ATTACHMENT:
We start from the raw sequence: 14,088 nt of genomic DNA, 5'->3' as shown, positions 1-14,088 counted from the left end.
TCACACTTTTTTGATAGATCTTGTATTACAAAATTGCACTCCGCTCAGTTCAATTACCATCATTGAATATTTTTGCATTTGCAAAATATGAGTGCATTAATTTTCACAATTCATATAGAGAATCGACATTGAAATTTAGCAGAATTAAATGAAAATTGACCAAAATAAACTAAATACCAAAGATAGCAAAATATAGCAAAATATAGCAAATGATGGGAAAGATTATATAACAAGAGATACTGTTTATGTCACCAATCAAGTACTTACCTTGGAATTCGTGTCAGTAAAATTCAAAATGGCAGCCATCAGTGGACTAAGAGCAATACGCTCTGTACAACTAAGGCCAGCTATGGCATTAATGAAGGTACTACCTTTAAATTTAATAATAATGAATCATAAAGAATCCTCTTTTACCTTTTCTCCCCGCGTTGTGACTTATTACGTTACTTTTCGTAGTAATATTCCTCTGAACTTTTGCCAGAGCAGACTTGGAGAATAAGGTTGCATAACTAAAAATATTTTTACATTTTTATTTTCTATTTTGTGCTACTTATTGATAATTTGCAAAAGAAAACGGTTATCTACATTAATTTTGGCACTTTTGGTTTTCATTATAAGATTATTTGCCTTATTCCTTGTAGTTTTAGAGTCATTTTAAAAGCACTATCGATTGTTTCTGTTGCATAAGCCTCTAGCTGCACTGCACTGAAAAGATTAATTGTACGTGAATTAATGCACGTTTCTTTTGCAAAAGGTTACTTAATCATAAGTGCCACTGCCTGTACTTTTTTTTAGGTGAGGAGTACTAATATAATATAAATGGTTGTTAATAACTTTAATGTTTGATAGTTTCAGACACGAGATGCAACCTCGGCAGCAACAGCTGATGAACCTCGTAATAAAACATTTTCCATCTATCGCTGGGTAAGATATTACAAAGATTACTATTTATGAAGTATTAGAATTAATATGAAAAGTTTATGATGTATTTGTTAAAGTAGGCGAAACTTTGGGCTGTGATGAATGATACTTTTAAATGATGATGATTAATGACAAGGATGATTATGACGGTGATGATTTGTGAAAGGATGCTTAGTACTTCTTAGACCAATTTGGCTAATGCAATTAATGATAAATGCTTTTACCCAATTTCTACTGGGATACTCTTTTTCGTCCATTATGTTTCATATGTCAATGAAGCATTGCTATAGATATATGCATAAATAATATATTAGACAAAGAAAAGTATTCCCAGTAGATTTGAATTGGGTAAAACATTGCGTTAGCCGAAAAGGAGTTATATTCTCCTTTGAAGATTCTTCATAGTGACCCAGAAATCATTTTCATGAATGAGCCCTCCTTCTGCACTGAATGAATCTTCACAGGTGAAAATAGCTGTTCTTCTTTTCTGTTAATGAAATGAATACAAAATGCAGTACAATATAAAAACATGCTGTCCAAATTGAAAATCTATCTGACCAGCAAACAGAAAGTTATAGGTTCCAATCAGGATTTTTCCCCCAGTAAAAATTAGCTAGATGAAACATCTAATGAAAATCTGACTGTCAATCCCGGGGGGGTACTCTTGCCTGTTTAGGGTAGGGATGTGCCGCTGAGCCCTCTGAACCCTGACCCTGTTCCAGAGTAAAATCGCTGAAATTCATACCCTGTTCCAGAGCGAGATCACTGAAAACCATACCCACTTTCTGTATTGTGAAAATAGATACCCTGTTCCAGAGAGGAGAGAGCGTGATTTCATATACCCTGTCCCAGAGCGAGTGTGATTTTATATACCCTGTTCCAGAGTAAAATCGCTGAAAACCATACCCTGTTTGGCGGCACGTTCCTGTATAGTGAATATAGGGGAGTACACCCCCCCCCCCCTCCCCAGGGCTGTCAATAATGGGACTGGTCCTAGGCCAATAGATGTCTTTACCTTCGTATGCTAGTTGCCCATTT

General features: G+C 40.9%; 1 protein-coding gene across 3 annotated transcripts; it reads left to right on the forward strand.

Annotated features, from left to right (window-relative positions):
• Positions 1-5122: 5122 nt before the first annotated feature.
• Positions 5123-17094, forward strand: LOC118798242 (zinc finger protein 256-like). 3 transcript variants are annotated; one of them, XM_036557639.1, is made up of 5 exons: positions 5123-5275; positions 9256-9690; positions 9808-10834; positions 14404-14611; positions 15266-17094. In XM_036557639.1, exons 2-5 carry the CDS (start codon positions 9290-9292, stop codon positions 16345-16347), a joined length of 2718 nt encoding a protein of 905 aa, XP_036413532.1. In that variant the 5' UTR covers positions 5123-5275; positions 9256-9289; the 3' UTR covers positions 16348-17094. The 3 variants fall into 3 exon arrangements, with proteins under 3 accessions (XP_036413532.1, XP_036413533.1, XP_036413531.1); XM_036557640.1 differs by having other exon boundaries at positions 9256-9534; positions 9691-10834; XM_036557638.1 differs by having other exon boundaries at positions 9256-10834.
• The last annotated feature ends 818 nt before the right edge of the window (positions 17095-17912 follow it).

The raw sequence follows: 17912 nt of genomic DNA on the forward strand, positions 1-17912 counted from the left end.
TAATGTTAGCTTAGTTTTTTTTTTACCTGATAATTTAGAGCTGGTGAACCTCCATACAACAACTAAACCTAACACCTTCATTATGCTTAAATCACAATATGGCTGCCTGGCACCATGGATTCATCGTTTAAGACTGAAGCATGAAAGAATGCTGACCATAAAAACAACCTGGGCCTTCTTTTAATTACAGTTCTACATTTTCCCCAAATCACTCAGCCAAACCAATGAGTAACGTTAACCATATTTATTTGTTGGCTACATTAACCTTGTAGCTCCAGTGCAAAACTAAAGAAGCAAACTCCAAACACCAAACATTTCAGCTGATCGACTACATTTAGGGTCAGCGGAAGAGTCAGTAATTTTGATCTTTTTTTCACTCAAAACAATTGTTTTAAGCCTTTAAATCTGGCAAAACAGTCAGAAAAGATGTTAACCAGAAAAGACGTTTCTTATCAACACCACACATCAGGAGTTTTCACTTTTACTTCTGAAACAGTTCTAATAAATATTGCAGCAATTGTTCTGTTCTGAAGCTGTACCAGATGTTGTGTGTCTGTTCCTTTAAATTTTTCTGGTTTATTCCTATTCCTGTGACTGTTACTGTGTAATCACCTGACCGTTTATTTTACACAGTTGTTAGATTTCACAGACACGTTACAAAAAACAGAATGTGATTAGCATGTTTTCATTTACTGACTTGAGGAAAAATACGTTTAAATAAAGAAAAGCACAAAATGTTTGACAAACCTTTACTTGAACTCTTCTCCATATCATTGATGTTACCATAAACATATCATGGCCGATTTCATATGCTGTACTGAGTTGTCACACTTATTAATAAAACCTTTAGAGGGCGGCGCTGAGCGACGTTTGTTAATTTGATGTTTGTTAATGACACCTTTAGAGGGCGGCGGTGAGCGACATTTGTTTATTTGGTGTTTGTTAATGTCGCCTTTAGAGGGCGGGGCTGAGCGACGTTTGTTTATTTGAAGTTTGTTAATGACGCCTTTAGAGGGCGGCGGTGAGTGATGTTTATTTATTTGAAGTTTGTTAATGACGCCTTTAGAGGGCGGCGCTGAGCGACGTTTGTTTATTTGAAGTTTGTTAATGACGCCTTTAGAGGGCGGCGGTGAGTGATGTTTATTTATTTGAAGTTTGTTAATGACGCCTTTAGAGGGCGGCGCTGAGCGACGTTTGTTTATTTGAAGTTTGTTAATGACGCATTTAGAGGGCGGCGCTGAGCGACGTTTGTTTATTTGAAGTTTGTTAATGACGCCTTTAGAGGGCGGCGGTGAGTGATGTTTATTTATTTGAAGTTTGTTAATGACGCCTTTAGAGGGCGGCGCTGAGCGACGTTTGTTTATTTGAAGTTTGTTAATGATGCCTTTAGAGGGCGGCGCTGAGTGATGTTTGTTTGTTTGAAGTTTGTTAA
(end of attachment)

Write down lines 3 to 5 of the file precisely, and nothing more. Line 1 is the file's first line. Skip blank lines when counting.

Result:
General features: G+C 40.9%; 1 protein-coding gene across 3 annotated transcripts; it reads left to right on the forward strand.

Annotated features, from left to right (window-relative positions):
• Positions 1-5122: 5122 nt before the first annotated feature.